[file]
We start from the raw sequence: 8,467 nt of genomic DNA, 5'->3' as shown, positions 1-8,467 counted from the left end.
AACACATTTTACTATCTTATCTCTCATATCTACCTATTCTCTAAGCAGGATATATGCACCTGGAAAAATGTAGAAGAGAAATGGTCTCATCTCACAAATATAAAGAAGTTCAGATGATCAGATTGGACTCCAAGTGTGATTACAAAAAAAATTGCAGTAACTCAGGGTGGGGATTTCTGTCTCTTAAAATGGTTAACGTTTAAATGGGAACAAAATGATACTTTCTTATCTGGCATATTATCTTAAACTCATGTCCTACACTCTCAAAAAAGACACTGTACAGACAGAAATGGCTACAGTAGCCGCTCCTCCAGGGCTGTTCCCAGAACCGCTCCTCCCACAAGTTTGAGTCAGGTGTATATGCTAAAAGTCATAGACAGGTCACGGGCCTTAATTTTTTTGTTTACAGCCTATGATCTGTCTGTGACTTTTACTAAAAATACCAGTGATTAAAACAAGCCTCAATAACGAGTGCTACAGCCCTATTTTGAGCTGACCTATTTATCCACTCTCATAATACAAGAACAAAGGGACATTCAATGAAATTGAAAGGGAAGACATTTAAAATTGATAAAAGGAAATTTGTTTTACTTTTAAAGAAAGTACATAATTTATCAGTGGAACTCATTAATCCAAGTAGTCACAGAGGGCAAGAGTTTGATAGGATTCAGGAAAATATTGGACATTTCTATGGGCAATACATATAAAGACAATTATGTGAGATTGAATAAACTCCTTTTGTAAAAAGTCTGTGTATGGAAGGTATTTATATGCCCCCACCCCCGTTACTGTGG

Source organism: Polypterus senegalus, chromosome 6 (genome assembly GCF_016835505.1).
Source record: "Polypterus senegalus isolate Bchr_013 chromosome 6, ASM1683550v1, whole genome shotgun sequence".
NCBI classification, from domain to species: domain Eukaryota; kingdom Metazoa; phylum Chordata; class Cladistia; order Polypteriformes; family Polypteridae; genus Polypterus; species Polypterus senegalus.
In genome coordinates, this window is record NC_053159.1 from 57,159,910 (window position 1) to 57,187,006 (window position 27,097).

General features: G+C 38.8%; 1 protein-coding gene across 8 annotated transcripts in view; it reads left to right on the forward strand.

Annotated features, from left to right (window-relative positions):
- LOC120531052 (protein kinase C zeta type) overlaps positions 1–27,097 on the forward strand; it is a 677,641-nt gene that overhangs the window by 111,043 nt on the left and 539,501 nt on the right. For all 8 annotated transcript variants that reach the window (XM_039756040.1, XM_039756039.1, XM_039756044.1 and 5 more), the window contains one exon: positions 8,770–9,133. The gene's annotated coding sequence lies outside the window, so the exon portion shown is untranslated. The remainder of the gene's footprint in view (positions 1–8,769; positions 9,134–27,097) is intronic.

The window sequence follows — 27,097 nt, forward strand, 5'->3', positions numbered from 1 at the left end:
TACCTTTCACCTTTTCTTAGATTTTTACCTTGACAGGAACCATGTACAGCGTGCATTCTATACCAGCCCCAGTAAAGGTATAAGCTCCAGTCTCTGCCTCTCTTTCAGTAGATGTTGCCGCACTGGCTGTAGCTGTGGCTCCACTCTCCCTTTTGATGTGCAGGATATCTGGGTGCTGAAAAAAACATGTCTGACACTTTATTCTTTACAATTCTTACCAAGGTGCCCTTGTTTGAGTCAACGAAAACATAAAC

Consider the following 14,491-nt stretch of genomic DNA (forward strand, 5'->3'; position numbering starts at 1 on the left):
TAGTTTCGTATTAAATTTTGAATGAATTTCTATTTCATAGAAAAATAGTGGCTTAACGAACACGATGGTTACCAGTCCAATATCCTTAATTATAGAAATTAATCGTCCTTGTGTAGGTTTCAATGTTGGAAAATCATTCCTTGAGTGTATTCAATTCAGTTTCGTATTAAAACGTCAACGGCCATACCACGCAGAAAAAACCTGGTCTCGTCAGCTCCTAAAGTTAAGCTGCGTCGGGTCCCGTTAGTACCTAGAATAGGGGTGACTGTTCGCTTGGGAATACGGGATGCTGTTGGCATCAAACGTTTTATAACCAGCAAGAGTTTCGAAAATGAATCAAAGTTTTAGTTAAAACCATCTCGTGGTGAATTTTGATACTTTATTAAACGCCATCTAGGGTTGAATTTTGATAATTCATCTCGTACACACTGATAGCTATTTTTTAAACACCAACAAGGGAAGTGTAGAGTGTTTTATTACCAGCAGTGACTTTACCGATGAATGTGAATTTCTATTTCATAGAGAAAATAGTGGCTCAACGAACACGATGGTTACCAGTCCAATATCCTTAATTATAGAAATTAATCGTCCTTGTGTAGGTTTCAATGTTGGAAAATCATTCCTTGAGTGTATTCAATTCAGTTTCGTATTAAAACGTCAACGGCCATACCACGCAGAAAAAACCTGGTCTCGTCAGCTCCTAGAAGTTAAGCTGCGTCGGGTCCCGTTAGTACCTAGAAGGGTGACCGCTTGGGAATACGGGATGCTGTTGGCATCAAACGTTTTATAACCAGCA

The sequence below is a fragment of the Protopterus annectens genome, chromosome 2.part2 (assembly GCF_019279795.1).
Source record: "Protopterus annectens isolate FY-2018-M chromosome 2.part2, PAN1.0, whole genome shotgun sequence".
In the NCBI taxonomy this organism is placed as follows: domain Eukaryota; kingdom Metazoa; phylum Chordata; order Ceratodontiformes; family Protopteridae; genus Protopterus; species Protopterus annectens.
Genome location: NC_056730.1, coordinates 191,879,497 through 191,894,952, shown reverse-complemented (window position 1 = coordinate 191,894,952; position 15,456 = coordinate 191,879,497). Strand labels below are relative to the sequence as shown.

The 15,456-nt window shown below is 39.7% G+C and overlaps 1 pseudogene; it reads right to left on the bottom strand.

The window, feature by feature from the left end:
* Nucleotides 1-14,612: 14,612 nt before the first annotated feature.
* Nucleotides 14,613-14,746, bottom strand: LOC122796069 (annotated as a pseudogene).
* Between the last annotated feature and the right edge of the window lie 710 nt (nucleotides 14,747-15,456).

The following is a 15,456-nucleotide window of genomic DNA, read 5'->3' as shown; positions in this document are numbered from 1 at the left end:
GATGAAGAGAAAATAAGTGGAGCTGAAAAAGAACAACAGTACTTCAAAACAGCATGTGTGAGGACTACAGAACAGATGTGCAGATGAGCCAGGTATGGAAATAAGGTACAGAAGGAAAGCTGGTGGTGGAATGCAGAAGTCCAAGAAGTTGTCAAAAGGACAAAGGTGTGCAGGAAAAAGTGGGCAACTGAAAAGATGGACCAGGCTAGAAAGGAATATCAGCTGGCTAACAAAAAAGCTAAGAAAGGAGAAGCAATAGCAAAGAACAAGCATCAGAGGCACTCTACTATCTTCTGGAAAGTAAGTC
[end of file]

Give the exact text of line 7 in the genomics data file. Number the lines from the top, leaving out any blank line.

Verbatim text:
General features: G+C 38.8%; 1 protein-coding gene across 8 annotated transcripts in view; it reads left to right on the forward strand.